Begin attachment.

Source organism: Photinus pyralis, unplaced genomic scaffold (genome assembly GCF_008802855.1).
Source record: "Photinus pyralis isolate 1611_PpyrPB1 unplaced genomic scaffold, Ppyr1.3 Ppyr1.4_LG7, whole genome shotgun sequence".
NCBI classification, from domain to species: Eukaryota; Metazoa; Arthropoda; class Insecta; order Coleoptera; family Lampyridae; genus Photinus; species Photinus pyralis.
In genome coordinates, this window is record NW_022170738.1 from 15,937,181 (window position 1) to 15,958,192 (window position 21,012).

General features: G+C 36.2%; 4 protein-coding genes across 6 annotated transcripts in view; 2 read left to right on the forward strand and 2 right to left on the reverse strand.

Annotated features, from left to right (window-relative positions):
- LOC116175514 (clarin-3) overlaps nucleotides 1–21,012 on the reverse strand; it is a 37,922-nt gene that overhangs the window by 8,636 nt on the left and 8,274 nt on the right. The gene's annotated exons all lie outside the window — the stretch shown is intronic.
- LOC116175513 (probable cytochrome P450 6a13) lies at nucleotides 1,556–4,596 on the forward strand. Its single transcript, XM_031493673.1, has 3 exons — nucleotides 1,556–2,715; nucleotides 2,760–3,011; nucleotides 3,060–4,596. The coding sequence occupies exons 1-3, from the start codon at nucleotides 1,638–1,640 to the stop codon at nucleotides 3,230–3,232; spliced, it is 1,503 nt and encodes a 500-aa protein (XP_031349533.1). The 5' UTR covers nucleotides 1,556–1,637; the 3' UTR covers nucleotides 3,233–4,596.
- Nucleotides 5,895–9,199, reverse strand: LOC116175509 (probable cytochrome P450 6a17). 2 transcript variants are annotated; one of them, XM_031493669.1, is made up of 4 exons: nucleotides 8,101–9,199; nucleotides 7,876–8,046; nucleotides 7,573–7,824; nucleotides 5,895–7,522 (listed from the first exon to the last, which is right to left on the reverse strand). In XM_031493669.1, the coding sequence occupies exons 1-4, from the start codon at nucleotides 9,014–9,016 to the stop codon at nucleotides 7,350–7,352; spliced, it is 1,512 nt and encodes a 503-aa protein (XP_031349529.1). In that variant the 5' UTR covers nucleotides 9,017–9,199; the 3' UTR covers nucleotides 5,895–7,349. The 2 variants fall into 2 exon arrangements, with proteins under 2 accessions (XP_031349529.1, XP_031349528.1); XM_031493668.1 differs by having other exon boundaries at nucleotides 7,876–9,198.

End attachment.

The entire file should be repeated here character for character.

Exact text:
Source organism: Photinus pyralis, unplaced genomic scaffold (genome assembly GCF_008802855.1).
Source record: "Photinus pyralis isolate 1611_PpyrPB1 unplaced genomic scaffold, Ppyr1.3 Ppyr1.4_LG7, whole genome shotgun sequence".
NCBI classification, from domain to species: Eukaryota; Metazoa; Arthropoda; class Insecta; order Coleoptera; family Lampyridae; genus Photinus; species Photinus pyralis.
In genome coordinates, this window is record NW_022170738.1 from 15,937,181 (window position 1) to 15,958,192 (window position 21,012).

General features: G+C 36.2%; 4 protein-coding genes across 6 annotated transcripts in view; 2 read left to right on the forward strand and 2 right to left on the reverse strand.

Annotated features, from left to right (window-relative positions):
- LOC116175514 (clarin-3) overlaps nucleotides 1–21,012 on the reverse strand; it is a 37,922-nt gene that overhangs the window by 8,636 nt on the left and 8,274 nt on the right. The gene's annotated exons all lie outside the window — the stretch shown is intronic.
- LOC116175513 (probable cytochrome P450 6a13) lies at nucleotides 1,556–4,596 on the forward strand. Its single transcript, XM_031493673.1, has 3 exons — nucleotides 1,556–2,715; nucleotides 2,760–3,011; nucleotides 3,060–4,596. The coding sequence occupies exons 1-3, from the start codon at nucleotides 1,638–1,640 to the stop codon at nucleotides 3,230–3,232; spliced, it is 1,503 nt and encodes a 500-aa protein (XP_031349533.1). The 5' UTR covers nucleotides 1,556–1,637; the 3' UTR covers nucleotides 3,233–4,596.
- Nucleotides 5,895–9,199, reverse strand: LOC116175509 (probable cytochrome P450 6a17). 2 transcript variants are annotated; one of them, XM_031493669.1, is made up of 4 exons: nucleotides 8,101–9,199; nucleotides 7,876–8,046; nucleotides 7,573–7,824; nucleotides 5,895–7,522 (listed from the first exon to the last, which is right to left on the reverse strand). In XM_031493669.1, the coding sequence occupies exons 1-4, from the start codon at nucleotides 9,014–9,016 to the stop codon at nucleotides 7,350–7,352; spliced, it is 1,512 nt and encodes a 503-aa protein (XP_031349529.1). In that variant the 5' UTR covers nucleotides 9,017–9,199; the 3' UTR covers nucleotides 5,895–7,349. The 2 variants fall into 2 exon arrangements, with proteins under 2 accessions (XP_031349529.1, XP_031349528.1); XM_031493668.1 differs by having other exon boundaries at nucleotides 7,876–9,198.